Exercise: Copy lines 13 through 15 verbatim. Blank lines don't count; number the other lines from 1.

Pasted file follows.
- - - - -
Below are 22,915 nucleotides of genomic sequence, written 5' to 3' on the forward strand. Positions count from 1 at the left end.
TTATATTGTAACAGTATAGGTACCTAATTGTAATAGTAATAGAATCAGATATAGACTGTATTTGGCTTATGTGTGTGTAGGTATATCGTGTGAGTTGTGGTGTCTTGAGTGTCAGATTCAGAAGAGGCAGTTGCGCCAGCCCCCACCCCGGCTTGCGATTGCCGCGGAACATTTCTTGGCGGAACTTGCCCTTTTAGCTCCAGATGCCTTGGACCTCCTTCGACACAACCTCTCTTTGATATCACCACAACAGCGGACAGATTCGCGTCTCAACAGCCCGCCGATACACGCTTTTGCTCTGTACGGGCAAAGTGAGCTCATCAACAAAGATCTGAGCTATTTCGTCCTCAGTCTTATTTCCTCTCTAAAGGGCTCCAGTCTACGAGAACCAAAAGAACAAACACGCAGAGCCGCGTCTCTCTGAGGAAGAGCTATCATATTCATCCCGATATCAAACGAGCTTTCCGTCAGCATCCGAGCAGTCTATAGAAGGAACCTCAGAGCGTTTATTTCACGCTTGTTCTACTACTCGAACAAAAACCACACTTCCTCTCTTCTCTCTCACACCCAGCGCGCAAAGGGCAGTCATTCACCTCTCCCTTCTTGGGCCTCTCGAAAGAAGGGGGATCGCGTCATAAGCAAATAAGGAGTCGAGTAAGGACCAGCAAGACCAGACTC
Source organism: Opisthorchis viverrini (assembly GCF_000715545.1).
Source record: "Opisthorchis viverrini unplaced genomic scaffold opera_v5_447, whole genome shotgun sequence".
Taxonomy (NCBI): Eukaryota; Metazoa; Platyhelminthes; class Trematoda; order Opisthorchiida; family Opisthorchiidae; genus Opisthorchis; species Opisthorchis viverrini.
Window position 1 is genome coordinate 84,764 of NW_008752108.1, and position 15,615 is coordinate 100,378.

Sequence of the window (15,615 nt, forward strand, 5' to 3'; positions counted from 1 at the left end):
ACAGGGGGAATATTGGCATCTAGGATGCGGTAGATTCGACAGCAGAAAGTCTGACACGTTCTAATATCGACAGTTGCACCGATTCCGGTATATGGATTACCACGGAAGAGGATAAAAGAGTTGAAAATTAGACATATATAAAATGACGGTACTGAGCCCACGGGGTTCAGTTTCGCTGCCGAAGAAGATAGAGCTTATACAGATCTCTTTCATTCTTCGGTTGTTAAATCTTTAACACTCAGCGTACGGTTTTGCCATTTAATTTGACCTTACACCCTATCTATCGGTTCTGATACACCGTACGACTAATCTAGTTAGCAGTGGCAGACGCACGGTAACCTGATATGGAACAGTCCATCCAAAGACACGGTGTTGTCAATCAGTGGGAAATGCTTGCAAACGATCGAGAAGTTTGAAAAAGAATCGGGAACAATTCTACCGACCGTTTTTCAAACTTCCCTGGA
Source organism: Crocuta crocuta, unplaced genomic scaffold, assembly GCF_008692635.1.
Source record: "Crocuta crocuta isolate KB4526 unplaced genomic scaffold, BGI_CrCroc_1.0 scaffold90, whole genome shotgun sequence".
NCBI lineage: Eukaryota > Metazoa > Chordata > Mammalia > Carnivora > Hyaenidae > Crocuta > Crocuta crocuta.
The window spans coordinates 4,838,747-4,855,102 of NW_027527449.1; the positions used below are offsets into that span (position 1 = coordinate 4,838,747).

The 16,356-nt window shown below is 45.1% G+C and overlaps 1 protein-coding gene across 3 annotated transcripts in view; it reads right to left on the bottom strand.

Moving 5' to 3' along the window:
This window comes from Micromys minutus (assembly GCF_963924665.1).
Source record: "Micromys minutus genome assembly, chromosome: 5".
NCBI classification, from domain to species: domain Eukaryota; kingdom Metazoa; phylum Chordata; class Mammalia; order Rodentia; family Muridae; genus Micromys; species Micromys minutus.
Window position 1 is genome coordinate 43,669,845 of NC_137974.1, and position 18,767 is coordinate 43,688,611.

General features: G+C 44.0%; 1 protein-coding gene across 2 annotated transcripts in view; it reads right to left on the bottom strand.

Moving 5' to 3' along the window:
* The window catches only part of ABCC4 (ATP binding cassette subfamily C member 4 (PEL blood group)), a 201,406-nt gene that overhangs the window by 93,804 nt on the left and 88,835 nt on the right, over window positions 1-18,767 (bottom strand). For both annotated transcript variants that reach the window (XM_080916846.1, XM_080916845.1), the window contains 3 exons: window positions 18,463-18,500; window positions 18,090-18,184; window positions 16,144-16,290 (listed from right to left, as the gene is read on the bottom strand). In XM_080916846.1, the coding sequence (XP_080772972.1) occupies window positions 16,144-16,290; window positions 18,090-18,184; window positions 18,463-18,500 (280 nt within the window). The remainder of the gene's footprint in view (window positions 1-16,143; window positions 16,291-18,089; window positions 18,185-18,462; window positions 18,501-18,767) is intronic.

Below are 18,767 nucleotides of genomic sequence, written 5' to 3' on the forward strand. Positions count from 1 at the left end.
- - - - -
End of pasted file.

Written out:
The 16,356-nt window shown below is 45.1% G+C and overlaps 1 protein-coding gene across 3 annotated transcripts in view; it reads right to left on the bottom strand.

Moving 5' to 3' along the window:
This window comes from Micromys minutus (assembly GCF_963924665.1).